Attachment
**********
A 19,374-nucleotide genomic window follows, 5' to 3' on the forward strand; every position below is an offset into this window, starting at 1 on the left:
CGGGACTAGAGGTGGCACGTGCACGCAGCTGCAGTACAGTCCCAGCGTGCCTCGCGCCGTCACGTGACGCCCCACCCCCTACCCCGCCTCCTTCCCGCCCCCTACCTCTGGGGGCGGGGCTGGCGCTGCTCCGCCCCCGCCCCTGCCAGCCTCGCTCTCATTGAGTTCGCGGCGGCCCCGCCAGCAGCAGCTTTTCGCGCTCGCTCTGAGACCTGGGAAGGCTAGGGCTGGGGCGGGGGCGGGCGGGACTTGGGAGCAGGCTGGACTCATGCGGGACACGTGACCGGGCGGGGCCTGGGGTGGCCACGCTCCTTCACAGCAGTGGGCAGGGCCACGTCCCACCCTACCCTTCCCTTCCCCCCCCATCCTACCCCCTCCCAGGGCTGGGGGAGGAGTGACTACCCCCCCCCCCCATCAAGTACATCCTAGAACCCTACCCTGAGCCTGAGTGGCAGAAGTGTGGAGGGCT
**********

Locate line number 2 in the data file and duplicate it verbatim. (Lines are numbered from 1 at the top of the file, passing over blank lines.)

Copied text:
CGGGACTAGAGGTGGCACGTGCACGCAGCTGCAGTACAGTCCCAGCGTGCCTCGCGCCGTCACGTGACGCCCCACCCCCTACCCCGCCTCCTTCCCGCCCCCTACCTCTGGGGGCGGGGCTGGCGCTGCTCCGCCCCCGCCCCTGCCAGCCTCGCTCTCATTGAGTTCGCGGCGGCCCCGCCAGCAGCAGCTTTTCGCGCTCGCTCTGAGACCTGGGAAGGCTAGGGCTGGGGCGGGGGCGGGCGGGACTTGGGAGCAGGCTGGACTCATGCGGGACACGTGACCGGGCGGGGCCTGGGGTGGCCACGCTCCTTCACAGCAGTGGGCAGGGCCACGTCCCACCCTACCCTTCCCTTCCCCCCCCATCCTACCCCCTCCCAGGGCTGGGGGAGGAGTGACTACCCCCCCCCCCCATCAAGTACATCCTAGAACCCTACCCTGAGCCTGAGTGGCAGAAGTGTGGAGGGCT